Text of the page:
Friday, January 23, 2009

Compilation of Presidential Documents To Change

No longer will we have a weekly compilation of Presidential Documents. Apparently, GPO has decided to have both a weekly and daily compilation in one format. Here is the new page. So, what's the first document for the new administration? The inaugural speech right here in PDF. Thanks to Karl Gruben, Director of the Law Library at St. Thomas University.

Thursday, January 22, 2009

Kansas v. Ventris Oral Argument Transcripts

As promised, here they are on the USSC site. I notice that the argument didn't begin until 11:15 am. I wonder if the delay was because Chief Justice Roberts was re-administering the oath of office to President Obama...

"Oaf of Office" for Obama

After a previous post here it should come as no surprise that Obama, wearing his hat as constitutional scholar, decided that he should re-take the oath of office. The NYTimes reports the re-take here. And for some more commentary about it make sure you read the Oaf of Office op-ed by Steven Pinker that also appeared in this morning's NYT.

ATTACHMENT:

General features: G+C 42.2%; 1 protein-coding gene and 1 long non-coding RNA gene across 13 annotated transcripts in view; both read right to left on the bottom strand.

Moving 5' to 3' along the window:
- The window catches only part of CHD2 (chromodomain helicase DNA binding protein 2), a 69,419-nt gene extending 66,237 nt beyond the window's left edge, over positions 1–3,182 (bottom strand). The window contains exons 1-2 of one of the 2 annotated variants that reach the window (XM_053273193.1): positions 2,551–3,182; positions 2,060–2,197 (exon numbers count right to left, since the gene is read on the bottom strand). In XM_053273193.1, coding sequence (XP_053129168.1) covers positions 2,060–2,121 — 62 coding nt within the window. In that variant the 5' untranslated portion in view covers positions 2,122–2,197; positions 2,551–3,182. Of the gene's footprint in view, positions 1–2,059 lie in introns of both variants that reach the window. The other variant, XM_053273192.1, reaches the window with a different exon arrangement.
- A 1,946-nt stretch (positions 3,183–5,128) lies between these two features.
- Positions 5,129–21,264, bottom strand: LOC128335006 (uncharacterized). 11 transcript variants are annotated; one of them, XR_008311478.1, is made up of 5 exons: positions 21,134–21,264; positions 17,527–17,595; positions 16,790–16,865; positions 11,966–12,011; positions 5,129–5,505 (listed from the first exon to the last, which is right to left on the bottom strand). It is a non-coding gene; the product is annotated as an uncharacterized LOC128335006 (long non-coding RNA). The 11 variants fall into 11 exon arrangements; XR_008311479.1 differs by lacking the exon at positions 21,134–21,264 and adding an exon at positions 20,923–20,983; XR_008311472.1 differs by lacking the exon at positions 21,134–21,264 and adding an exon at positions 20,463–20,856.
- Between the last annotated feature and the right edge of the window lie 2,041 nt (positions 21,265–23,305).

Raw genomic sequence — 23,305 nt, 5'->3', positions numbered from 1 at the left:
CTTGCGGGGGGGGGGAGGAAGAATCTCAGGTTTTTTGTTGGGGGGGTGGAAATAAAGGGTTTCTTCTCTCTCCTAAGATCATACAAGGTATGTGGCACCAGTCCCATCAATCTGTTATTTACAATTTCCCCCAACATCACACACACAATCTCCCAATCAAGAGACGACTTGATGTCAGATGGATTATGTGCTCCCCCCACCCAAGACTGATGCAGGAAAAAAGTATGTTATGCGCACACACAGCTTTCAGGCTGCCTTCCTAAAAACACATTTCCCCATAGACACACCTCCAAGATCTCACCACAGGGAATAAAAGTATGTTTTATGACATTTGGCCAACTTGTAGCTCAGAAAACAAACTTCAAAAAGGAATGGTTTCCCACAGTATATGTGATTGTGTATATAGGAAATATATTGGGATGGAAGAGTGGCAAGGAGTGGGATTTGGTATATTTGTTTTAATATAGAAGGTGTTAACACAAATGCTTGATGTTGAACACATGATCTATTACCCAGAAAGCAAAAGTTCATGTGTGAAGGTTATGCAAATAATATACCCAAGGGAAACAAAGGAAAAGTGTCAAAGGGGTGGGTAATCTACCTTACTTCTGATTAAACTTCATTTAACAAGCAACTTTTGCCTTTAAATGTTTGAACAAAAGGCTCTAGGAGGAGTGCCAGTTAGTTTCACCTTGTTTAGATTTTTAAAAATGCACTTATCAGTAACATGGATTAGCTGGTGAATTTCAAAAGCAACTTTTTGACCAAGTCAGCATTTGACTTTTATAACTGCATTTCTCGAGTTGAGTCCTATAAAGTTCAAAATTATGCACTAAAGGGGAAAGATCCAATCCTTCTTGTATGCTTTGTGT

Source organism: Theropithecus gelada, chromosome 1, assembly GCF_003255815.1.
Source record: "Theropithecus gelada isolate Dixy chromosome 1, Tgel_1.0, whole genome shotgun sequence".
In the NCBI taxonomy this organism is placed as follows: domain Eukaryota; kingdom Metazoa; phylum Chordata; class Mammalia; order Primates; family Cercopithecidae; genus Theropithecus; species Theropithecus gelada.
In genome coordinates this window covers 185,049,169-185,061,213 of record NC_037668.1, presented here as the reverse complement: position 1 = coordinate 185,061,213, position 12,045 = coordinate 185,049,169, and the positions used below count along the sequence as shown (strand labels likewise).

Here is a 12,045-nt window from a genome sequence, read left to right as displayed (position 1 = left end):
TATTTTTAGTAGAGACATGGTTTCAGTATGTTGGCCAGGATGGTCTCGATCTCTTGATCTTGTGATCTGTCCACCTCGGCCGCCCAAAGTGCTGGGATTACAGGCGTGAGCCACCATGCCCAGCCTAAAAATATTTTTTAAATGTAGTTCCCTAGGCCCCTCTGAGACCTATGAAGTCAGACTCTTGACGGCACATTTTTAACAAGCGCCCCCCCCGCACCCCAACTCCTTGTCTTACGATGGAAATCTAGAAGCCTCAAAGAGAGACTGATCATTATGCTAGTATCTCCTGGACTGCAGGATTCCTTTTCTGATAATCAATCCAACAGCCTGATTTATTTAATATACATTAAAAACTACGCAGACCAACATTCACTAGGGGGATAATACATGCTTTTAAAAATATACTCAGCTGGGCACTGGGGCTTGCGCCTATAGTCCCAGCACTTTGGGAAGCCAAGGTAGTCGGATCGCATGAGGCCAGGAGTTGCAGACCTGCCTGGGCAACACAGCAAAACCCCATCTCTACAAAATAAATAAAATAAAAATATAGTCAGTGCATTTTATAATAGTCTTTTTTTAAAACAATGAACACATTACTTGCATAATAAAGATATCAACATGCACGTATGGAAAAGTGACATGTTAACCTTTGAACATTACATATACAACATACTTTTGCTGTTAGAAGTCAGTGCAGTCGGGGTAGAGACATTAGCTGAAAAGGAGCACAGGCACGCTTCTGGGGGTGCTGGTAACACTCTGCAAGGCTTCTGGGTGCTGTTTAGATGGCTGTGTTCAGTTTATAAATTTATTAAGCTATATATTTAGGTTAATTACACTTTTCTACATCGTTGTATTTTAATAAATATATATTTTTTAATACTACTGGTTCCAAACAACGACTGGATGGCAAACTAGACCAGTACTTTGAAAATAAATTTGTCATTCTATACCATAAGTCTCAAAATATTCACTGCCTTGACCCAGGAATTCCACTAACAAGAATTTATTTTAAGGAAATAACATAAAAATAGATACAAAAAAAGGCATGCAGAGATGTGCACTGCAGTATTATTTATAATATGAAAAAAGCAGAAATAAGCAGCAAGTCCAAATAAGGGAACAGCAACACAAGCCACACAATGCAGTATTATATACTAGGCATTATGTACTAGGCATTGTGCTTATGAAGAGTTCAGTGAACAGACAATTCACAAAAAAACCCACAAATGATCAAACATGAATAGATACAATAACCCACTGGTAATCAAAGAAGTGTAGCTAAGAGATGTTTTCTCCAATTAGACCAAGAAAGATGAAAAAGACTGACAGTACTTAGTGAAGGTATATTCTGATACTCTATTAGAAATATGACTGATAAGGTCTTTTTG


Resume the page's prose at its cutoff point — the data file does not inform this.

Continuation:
Pinker must be fairly confident that he will never have to appear before the USSC...

Wednesday, January 21, 2009

That Pesky Inaugural Oath

Let the conspiracy theories begin! Here's a link to a post of interest on Wonkette (N.B. - Bad Language Alert!). Here's a more reasoned commentary from Lyle Denniston, reporter for the SCOTUS blog.

And, where can the actual oath be found? It is at the end of Article II, Section 1. You can find it here on the Cornell LII site. Section 1 reads -
Before he enter on the execution of his office, he shall take the following oath or affirmation:--"I do solemnly swear (or affirm) that I will faithfully execute the office of President of the United States, and will to the best of my ability, preserve, protect and defend the Constitution of the United States."
A careful review of one YouTube video of the many posted will show you that it was Chief Justice Roberts, not President Obama, that made the mistake.

Kansas v. Ventris Arguments Today

Last semester's Section 10 LP class (Dubois) might be interested in knowing that the oral arguments in the case of Kansas v. Ventris will be held this morning at 11:00 am. Here is the link to the post on the SCOTUS Blog. A link to the transcripts will appear here as soon as they are available.